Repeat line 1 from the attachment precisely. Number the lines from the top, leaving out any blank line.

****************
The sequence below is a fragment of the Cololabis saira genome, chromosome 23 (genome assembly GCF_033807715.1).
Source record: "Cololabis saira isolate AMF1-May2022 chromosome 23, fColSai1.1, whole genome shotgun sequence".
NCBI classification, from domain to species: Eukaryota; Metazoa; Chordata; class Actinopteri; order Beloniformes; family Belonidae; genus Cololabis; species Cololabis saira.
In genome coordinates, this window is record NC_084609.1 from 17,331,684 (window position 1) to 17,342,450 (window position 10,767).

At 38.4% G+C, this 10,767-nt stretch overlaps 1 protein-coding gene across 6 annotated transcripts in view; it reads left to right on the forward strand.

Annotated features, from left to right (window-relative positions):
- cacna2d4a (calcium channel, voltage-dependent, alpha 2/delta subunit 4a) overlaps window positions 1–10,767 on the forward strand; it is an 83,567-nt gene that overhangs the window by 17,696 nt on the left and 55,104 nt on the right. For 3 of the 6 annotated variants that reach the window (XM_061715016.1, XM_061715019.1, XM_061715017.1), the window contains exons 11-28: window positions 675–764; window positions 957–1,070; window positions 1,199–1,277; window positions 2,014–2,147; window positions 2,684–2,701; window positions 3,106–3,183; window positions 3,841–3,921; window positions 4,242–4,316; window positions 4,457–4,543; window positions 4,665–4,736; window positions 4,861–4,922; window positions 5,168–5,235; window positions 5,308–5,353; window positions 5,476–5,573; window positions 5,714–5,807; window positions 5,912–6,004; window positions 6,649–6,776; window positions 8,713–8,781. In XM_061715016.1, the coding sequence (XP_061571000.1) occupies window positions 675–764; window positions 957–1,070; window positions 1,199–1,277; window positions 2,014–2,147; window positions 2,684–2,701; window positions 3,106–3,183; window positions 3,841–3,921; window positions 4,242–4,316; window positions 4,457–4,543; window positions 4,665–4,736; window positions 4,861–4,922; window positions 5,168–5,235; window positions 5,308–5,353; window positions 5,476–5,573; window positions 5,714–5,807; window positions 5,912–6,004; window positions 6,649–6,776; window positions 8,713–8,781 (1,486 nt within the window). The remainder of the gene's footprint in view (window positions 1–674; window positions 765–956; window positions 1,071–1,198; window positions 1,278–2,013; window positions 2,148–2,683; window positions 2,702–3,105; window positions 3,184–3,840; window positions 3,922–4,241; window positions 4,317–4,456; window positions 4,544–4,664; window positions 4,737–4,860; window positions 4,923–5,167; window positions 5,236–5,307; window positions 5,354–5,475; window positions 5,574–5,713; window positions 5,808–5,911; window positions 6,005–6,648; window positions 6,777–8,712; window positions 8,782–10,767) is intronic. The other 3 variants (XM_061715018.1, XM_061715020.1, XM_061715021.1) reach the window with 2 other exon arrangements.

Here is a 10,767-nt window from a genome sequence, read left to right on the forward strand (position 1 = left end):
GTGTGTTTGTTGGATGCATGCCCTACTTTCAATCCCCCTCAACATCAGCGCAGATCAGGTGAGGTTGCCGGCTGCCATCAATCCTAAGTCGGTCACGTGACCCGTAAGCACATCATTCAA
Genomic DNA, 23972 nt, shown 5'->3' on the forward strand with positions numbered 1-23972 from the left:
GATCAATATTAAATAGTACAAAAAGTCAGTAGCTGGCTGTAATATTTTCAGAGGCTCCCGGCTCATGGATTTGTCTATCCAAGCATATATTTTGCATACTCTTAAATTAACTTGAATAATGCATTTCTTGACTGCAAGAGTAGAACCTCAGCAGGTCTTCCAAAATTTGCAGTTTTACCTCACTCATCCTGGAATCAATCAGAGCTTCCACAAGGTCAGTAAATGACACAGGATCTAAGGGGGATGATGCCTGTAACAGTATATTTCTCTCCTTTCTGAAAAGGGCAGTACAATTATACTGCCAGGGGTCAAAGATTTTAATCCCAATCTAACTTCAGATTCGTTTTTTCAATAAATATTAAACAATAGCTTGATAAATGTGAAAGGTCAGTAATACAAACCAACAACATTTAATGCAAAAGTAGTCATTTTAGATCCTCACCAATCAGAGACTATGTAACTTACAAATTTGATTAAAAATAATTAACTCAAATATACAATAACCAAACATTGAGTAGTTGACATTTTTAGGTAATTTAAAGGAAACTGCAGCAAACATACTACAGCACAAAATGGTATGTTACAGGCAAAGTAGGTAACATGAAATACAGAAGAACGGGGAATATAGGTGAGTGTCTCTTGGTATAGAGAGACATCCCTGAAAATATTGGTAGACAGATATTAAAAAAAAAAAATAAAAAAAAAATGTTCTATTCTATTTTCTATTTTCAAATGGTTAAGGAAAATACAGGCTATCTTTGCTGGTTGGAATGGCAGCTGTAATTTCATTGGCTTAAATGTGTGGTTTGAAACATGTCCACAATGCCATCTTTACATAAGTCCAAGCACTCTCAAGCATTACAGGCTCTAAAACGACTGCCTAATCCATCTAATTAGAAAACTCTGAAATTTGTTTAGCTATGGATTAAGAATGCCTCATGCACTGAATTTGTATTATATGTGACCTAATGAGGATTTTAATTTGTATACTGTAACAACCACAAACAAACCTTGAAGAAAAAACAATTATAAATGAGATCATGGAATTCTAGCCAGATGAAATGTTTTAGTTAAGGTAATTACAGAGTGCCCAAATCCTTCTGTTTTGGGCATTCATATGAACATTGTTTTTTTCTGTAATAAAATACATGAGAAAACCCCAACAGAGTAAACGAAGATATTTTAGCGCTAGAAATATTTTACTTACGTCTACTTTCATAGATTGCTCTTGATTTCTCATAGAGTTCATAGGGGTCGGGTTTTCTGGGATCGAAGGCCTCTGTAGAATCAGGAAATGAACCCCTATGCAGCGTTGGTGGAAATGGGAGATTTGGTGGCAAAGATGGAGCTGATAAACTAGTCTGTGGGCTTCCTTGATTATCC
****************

The sequence below is a fragment of the Cololabis saira genome, chromosome 23 (genome assembly GCF_033807715.1).